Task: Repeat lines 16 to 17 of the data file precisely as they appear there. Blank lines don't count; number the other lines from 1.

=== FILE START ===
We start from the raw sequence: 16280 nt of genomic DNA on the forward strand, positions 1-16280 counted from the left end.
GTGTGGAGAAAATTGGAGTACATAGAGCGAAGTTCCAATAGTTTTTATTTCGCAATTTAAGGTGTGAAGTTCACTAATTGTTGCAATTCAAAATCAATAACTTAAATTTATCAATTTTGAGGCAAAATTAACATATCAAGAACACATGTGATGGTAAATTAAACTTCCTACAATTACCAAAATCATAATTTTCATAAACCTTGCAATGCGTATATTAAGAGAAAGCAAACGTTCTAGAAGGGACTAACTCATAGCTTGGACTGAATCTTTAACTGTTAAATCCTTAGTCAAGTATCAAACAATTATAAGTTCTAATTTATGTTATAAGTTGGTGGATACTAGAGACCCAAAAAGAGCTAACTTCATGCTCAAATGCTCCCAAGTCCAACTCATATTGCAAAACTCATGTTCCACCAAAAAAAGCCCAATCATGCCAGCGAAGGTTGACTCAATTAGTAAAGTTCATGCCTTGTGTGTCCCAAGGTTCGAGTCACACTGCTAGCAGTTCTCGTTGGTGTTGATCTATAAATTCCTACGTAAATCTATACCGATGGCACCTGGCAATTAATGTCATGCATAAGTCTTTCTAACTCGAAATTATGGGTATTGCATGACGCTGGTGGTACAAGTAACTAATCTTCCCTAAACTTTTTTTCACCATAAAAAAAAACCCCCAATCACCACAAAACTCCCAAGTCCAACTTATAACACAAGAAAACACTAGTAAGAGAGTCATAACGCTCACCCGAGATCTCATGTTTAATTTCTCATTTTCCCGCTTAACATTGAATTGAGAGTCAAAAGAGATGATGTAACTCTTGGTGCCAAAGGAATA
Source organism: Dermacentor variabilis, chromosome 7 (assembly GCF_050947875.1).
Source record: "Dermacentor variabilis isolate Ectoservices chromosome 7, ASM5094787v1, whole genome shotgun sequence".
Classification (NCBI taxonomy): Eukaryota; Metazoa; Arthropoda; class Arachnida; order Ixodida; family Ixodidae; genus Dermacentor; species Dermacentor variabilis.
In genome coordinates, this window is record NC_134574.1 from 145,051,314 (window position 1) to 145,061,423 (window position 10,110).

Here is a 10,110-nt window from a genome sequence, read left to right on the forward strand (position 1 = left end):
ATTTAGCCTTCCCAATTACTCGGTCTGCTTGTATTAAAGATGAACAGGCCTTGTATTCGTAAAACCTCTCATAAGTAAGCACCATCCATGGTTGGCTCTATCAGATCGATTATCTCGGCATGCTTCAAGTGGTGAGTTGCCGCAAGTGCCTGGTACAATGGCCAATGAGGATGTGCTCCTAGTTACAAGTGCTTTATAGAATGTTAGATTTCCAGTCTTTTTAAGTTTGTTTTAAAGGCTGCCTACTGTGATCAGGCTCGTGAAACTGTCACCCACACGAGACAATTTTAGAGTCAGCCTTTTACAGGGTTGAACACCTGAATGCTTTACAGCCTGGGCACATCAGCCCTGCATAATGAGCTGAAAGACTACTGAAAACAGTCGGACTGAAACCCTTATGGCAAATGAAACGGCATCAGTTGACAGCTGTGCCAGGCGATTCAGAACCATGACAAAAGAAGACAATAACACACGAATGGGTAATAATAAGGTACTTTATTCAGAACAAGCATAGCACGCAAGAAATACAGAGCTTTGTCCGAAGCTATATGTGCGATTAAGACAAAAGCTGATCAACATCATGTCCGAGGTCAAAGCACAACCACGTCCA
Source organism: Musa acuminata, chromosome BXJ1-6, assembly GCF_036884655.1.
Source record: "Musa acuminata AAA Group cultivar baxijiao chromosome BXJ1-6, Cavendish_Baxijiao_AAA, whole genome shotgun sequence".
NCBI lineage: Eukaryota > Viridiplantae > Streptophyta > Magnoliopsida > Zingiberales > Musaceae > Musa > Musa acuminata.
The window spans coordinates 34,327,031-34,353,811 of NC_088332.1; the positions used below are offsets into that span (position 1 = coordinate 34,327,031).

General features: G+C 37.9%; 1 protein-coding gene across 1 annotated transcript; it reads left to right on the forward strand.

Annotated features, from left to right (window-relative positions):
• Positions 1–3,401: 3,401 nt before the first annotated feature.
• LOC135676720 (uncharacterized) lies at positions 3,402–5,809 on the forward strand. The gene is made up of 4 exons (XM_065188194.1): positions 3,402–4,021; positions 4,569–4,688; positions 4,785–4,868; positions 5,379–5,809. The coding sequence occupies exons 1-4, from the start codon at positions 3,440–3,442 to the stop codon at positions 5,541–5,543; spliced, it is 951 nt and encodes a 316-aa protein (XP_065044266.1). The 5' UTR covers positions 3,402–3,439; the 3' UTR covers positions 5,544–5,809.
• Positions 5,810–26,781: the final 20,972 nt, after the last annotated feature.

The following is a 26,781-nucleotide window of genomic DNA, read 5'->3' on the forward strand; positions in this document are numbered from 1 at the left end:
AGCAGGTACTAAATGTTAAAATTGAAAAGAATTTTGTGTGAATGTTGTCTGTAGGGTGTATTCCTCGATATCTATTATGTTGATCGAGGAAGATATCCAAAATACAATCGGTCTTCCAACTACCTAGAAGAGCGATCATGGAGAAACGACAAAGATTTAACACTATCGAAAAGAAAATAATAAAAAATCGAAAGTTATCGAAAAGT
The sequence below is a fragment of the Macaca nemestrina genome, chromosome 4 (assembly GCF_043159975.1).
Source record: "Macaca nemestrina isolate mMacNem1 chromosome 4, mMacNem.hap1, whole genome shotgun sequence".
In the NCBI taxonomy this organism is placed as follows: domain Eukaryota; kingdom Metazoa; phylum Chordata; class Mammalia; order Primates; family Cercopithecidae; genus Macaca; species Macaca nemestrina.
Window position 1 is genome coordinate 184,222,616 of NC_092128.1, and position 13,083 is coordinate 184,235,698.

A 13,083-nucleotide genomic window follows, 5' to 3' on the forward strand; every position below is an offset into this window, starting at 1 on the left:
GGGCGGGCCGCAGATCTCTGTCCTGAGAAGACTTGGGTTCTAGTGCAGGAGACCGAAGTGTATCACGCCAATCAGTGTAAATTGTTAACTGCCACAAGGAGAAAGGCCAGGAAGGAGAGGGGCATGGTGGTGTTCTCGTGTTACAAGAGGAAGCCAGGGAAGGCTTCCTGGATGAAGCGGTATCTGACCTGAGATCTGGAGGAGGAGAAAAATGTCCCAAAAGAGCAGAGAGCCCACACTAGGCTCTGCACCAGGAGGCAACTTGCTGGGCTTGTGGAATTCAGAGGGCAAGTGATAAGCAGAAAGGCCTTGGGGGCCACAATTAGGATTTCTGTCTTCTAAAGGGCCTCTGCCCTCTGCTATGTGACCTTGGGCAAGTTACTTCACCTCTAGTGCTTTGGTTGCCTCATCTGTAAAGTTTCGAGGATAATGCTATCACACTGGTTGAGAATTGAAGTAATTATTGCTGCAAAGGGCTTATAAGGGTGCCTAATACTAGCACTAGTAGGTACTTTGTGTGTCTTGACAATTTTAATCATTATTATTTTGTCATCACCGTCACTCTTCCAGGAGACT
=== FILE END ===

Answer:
• LOC135676720 (uncharacterized) lies at positions 3,402–5,809 on the forward strand. The gene is made up of 4 exons (XM_065188194.1): positions 3,402–4,021; positions 4,569–4,688; positions 4,785–4,868; positions 5,379–5,809. The coding sequence occupies exons 1-4, from the start codon at positions 3,440–3,442 to the stop codon at positions 5,541–5,543; spliced, it is 951 nt and encodes a 316-aa protein (XP_065044266.1). The 5' UTR covers positions 3,402–3,439; the 3' UTR covers positions 5,544–5,809.
• Positions 5,810–26,781: the final 20,972 nt, after the last annotated feature.